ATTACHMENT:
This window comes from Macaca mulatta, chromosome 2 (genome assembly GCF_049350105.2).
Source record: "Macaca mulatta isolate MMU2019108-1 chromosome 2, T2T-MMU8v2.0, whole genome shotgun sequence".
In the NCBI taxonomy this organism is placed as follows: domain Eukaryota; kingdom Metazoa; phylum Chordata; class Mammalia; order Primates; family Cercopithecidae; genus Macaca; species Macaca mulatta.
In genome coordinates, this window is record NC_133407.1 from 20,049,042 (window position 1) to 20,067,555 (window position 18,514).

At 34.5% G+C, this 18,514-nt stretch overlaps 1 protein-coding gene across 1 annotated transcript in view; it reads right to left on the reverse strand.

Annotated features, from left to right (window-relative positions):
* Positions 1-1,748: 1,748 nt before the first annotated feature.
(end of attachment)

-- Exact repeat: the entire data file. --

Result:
This window comes from Macaca mulatta, chromosome 2 (genome assembly GCF_049350105.2).
Source record: "Macaca mulatta isolate MMU2019108-1 chromosome 2, T2T-MMU8v2.0, whole genome shotgun sequence".
In the NCBI taxonomy this organism is placed as follows: domain Eukaryota; kingdom Metazoa; phylum Chordata; class Mammalia; order Primates; family Cercopithecidae; genus Macaca; species Macaca mulatta.
In genome coordinates, this window is record NC_133407.1 from 20,049,042 (window position 1) to 20,067,555 (window position 18,514).

At 34.5% G+C, this 18,514-nt stretch overlaps 1 protein-coding gene across 1 annotated transcript in view; it reads right to left on the reverse strand.

Annotated features, from left to right (window-relative positions):
* Positions 1-1,748: 1,748 nt before the first annotated feature.